Medium Manganese Steels: Part Two


Medium manganese steels should be considered in the same circles of many of the technologically focused and well-known materials in the automotive industry such as AHSS, DP, CP as well as second-generation steels.
A number of advantages can be named in respect of medium manganese steels and ranges of comparisons relating to microstructure and corrosion resistance are covered in this article.

The work of M. Haupt et al. demonstrates that a Fe-12Mn-3Al-0.05C medium manganese steel can be produced by an adapted hot forming route showing a martensitic matrix with embedded reversed austenite islands after intercritical annealing in the cold-rolled material. After intercritical annealing at 555°C for 1 h the cold strip exhibits a volume fraction of 15.7% reversed austenite, an ultimate tensile strength (UTS) of 815 MPa and a total elongation of 23% without observing a yield point elongation.

Figure 1 displays the initial microstructure of the 50% cold-rolled medium manganese steel prior to intercritical annealing. After hot-rolling, homogenization annealing, water quenching and cold rolling, the material exhibits a deformed α´ martensitic microstructure as indicated by EBSD-image q uality (IQ) and EBSD phase maps. It is noticeable that the measurements show no austenite or precipitates prior to intercritical annealing.

Figure 1: (a) EBSD-IQ map and (b) corresponding EBSD phase map of 50% cold-rolled material prior to intercritical annealing. On the EBSD phase map, a bcc structure is indicated in red, an fcc structure is indicated in green.

After intercritical annealing of the cold-rolled Fe-12Mn-3Al-0.05C medium manganese steel at 555°C with subsequent quenching the microstructure consists of a α´ martensitic matrix with embedded reversed austenite islands, as evident from the EBSD phase maps in Figure 2.

Figure 2: EBSD phase maps of the cold-rolled medium manganese steel intercritically annealed at 555°C for (a) 1 min, (b) 1 h and (c) 15 h. A bcc structure is indicated in red, an fcc structure is indicated in green.

The influence of Mn on the corrosion behaviour of medium manganese steels was studied in the paper of G. Su et al.

Two types of medium manganese steels were melted using a vacuum induction furnace. After adding the alloy elements, the steel was cast into ingots and forged into 140 mm thick billets. The billets were homogenized at 1200°C for 1 h then rolled into 30 mm thick plates at 960°C in 11 passes and quenched with water to room temperature. Finally, the plates were reheated to 650°C for 100 min and air-cooled to room temperature. The chemical compositions of the medium manganese steels tested in this work are given in Table 1.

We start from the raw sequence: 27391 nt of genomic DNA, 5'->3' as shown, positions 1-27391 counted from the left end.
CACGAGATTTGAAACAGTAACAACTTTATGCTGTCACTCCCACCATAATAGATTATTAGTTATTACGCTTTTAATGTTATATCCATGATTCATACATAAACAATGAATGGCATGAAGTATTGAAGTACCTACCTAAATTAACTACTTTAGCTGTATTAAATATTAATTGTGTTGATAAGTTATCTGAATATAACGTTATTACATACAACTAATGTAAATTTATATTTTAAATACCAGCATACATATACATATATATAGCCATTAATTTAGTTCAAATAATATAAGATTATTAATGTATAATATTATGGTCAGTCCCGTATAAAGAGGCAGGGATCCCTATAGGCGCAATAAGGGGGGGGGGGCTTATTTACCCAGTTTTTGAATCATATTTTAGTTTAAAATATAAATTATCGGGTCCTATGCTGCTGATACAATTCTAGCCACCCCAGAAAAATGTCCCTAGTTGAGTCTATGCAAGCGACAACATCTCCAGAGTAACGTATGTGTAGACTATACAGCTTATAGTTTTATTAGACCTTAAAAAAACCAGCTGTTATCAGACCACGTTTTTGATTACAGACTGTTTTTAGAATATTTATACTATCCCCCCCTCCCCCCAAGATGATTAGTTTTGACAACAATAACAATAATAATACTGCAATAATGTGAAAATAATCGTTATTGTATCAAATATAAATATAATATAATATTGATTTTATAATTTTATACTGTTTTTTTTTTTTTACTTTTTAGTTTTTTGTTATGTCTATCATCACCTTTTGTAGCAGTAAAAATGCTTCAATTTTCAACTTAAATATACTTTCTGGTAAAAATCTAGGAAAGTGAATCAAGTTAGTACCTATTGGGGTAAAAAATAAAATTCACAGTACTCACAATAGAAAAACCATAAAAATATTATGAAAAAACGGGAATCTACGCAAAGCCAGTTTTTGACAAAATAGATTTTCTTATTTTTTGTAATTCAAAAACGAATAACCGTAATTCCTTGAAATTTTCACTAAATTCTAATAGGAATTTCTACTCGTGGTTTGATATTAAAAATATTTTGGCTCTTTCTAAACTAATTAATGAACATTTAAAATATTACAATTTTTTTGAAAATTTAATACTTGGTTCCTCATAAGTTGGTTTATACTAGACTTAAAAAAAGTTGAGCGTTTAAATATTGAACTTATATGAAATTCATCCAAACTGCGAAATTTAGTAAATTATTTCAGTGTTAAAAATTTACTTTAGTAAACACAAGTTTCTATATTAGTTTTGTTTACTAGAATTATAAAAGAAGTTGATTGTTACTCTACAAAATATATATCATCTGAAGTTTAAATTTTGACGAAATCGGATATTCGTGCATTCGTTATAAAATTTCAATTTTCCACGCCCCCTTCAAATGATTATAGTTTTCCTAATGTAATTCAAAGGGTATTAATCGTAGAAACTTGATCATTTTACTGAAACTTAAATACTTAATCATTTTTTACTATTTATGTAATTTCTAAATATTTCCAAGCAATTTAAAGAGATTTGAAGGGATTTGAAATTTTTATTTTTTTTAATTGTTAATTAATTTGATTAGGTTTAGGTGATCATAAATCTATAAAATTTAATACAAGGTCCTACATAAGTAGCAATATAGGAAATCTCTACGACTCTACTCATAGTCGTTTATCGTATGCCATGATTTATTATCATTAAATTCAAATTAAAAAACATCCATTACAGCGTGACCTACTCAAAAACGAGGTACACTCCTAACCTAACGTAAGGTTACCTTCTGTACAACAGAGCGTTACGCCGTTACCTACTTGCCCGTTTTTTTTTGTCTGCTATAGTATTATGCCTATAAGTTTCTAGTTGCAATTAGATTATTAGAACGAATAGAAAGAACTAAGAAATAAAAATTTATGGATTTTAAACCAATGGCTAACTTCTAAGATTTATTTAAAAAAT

Table 1: Chemical compositions of the specimens (in mass %).

The corrosion rates according to the weight loss measurements are shown in Figure 3. As shown in Figure 1, the corrosion process occurred in three stages: an accelerated corrosion stage, a decelerated corrosion stage, and a stable corrosion stage. Figure 3 also shows that the two types of medium manganese steel have different corrosion resistance; the Mn-Mo-Ni steel had worse corrosion resistance than the Mn-Mo steel due to its higher Mn content.

Figure 3: Corrosion kinetics curves of the tested medium manganese steels after different corrosion times in simulated seawater at 25°C. Each corrosion cycle consisted of a 10 mins wetting period in 3.5 (mass. %) NaCl solution plus a 50 mins drying period.


1. M. Haupt, A. Dutta, D. Ponge, S. Sandlöbes, M. Nellessen, G. Hirt: Influence of Intercritical Annealing on Microstructure and Mechanical Properties of a Medium Manganese Steel, Procedia Engineering 207, 2017, p.1803–1808;

2. G. Su, X. Gao, L. Du, D. Zhang, J. Hu, Z. Liu: Influence of Mn on the corrosion behavior of medium manganese steels in a simulated seawater environment, Int. J. Electrochem. Sci., 11, 2016, p.9447 – 9461, doi: 10.20964/2016.11.51.

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